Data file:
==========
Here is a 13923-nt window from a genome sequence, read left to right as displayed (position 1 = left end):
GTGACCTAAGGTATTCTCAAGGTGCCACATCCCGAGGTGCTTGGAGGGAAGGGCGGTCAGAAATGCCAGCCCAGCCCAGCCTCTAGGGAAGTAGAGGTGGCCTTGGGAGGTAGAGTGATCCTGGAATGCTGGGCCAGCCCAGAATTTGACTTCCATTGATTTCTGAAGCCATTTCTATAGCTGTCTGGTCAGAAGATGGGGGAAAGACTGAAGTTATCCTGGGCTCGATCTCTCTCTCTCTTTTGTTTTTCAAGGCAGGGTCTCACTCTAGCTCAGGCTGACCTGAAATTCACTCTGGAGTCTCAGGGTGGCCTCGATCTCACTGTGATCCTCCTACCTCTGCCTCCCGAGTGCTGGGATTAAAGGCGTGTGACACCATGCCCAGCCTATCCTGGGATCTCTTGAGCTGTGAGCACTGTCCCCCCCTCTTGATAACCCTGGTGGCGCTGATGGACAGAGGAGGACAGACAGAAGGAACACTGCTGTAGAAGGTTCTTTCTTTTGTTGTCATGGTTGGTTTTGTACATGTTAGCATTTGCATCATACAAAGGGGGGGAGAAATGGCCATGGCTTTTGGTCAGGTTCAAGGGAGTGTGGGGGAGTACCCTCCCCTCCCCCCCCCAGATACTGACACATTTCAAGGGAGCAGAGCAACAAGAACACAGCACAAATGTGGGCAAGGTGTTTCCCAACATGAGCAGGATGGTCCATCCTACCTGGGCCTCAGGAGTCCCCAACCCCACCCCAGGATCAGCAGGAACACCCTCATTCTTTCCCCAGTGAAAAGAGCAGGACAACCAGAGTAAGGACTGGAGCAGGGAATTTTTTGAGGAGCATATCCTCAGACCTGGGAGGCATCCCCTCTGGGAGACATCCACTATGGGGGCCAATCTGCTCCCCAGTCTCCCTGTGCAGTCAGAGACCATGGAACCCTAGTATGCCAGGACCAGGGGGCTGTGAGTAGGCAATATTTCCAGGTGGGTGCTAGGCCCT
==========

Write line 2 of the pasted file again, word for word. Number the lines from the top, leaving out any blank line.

GTGACCTAAGGTATTCTCAAGGTGCCACATCCCGAGGTGCTTGGAGGGAAGGGCGGTCAGAAATGCCAGCCCAGCCCAGCCTCTAGGGAAGTAGAGGTGGCCTTGGGAGGTAGAGTGATCCTGGAATGCTGGGCCAGCCCAGAATTTGACTTCCATTGATTTCTGAAGCCATTTCTATAGCTGTCTGGTCAGAAGATGGGGGAAAGACTGAAGTTATCCTGGGCTCGATCTCTCTCTCTCTTTTGTTTTTCAAGGCAGGGTCTCACTCTAGCTCAGGCTGACCTGAAATTCACTCTGGAGTCTCAGGGTGGCCTCGATCTCACTGTGATCCTCCTACCTCTGCCTCCCGAGTGCTGGGATTAAAGGCGTGTGACACCATGCCCAGCCTATCCTGGGATCTCTTGAGCTGTGAGCACTGTCCCCCCCTCTTGATAACCCTGGTGGCGCTGATGGACAGAGGAGGACAGACAGAAGGAACACTGCTGTAGAAGGTTCTTTCTTTTGTTGTCATGGTTGGTTTTGTACATGTTAGCATTTGCATCATACAAAGGGGGGGAGAAATGGCCATGGCTTTTGGTCAGGTTCAAGGGAGTGTGGGGGAGTACCCTCCCCTCCCCCCCCCAGATACTGACACATTTCAAGGGAGCAGAGCAACAAGAACACAGCACAAATGTGGGCAAGGTGTTTCCCAACATGAGCAGGATGGTCCATCCTACCTGGGCCTCAGGAGTCCCCAACCCCACCCCAGGATCAGCAGGAACACCCTCATTCTTTCCCCAGTGAAAAGAGCAGGACAACCAGAGTAAGGACTGGAGCAGGGAATTTTTTGAGGAGCATATCCTCAGACCTGGGAGGCATCCCCTCTGGGAGACATCCACTATGGGGGCCAATCTGCTCCCCAGTCTCCCTGTGCAGTCAGAGACCATGGAACCCTAGTATGCCAGGACCAGGGGGCTGTGAGTAGGCAATATTTCCAGGTGGGTGCTAGGCCCT